(19) Before the running of the bulls there was a big crowd gathered around a shallow stream running through the city. Wondering what they were looking at I went to investigate and wished I hadn't. They were all gawping at some poor fellow who was dead in the stream.
(20) Emily is primarily a cider gulper but we couldn't find one bottle in all of Peru. So as an alternative chilled white wine would hit the spot. However, everywhere we went we either couldn't find white wine or it was all warm. Much to the disappointment of the lass. She couldn't get a decent drink anywhere besides Cusco. Maybe that was the reason she liked the place so much...
(22) A couple on our Manu tour group - Jan and Marty - met at a rather unusual location...the South Pole. Both of them were working there and fell in love in the most chilliest of locales.
(23) Unfortunately one of our Manu party eat something that disagreed with him and after holding it in for (a commendable) 3 hours he dashed to the toilet...but the poor lad couldn`t quite make it in time. Subsequently he wasn't exactly smelling of roses and his 30 year old son weaselly wouldn`t sit next to him, so I had to...and he hummed.
(25) Being a little miffed about not having my digital SLR with me. I would have been able to get much better wildlife photos in Manu. That is why I am not going to the Galapagos Islands this trip, but will be returning fully armed in the near future.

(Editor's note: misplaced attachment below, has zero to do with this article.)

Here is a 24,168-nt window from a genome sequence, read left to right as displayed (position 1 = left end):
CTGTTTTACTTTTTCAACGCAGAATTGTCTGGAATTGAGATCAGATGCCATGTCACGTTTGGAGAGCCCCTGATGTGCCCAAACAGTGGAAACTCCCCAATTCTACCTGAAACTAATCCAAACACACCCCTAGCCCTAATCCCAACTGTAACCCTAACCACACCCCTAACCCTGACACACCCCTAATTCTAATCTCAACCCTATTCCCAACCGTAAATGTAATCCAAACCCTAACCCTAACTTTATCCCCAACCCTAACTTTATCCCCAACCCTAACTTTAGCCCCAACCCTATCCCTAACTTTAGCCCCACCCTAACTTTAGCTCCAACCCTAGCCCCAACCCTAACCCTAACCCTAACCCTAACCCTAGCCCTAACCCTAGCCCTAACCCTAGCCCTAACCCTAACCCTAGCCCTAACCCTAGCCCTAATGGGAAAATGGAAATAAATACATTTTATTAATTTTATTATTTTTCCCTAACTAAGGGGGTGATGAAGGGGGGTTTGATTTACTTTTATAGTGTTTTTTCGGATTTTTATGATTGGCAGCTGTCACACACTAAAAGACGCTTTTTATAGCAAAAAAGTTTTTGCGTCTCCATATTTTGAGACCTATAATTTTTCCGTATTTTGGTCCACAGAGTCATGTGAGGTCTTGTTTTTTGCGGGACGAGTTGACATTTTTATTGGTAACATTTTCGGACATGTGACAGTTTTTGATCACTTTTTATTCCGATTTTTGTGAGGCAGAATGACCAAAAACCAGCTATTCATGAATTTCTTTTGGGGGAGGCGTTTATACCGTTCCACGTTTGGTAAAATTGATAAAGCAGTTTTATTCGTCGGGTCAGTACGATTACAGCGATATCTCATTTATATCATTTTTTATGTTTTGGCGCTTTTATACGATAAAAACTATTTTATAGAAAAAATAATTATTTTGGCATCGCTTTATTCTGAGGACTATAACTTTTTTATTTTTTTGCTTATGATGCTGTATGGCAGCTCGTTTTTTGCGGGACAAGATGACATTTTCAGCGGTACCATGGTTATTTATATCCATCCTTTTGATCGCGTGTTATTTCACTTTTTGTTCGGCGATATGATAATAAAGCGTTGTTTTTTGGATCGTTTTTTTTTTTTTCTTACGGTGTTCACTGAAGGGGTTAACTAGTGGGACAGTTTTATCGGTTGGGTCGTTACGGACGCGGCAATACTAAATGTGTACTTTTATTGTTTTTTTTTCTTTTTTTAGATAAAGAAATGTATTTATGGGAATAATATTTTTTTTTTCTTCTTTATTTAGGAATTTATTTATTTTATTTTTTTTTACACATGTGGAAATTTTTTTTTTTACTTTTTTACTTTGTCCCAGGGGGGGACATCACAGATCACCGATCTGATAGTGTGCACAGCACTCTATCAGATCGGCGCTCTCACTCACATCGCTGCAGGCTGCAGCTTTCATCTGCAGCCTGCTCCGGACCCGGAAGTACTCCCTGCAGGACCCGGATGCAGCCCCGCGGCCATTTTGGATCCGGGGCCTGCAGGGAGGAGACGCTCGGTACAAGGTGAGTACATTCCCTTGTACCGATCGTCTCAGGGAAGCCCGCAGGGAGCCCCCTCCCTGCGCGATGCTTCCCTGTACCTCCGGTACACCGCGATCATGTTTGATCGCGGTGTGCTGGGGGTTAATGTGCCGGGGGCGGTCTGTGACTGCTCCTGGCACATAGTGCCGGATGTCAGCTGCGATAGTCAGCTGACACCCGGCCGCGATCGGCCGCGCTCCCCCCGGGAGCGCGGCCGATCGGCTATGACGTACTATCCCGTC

(26) Seeing the biggest toad I have ever seen. It was a Cane Toad which must have been nearly a foot tall. As if being absolutely massive is not enough it has a super power - if you lick it it`s hallucinogenic. This particular quality did not seek favour in Australia so they deemed it illegal to lick any.
(27) Watching a great film in Cusco called īStranger than Fiction` with Will Ferrell and Emma Thompson, which potentially has the best line in cinematic history - `I used to be engaged to an accountant but she ran away with an actuary`` - ha!. Also watched īPerfumeī or rather endured it for an hour then walked out. Must be one of the worst films ever made - be warned.
(29) In Ayacucho they have quite a few shop combos which are rather unusual - most notably internet/dentists...one we passed did not paint a favourable image as one woman was stumbling out in pain with a hankie clasped to the side of her face.
(30) Making the girl in the laundry in Cusco blush as she asked me as I was Scottish did I have a kilt. So I showed her a photo and in my excitement did not realise that it was one that showed my 'cheeky' side.
(31) It was that humid in the jungle we couldn`t light matches.
(32) One night in the jungle I had a call of nature and when stumbling outside it was so dark I thought a tree root was a snake. So I stayed rooted (nice pun) to the spot for a couple of minutes as my heart made its best efforts to escape from my chest cavity.